|Latin poets reading Wednesday at the Mint Museum on Randolph Road|
I love Latin poets. They tend, as a group, to be so romantic, so imaginative, so flashy and still so tenderly charged.
One of my favorites is Martin Espada, who was born in Brooklyn, but is Latin through and through. In his poem, "The Republic of Poetry," from the book of the same name, he proclaims that in the imaginary Republic of Poetry, "monks print verses about the night / on boxes of monastery chocolate," that "poets read to the baboons / at the zoo, and all the primates, / poets and baboons alike, scream for joy."
And, of course, it goes without saying that in the Republic of Poetry, "poets eat free."
If you, too, love the thrill of Latin writing, you're in luck.
To celebrate Hispanic Heritage Month, six Latin poets -- three Colombians, two Mexicans and one Venezuelan -- will give a bi-lingual reading of poetry and prose on Wednesday, 7-8 p.m., at the Mint Museum on Randolph Road.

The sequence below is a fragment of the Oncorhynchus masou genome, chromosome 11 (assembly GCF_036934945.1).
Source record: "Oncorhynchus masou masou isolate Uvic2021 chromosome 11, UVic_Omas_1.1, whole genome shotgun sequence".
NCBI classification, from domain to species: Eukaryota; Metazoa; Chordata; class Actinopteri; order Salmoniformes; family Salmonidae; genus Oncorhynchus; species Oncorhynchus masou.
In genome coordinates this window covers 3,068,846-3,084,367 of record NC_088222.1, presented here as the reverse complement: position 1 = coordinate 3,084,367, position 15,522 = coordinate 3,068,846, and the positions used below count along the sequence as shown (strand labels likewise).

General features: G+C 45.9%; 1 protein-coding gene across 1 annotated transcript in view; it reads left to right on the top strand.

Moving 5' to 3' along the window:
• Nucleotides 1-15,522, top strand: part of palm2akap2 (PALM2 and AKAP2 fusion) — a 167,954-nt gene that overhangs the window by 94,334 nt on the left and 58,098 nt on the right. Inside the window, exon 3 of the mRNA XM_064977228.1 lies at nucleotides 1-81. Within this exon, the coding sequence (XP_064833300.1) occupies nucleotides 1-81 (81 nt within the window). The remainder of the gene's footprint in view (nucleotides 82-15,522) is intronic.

The occasion is the publication of the anthology, "La Fragancia del Agua" (The Fragrance of Water") from Main Street Rag Publishing of Charlotte, which includes work by the group Artesanos de la Palabra.
Poets reading are Cielo Ramirez, Claudia Quijano-Tourn, Irania M. Patterson, Jose Vazquez, Kurma Murrain and Patricia Atilano.
In the Republic of Poetry, all poetry readings would be free, and the poets, of course, millionaires. I don't know about any millionaires among them, but the reading is definitely free and open to the public. Mint Museum: 2730 Randolph Road, Charlotte, N.C., 28207.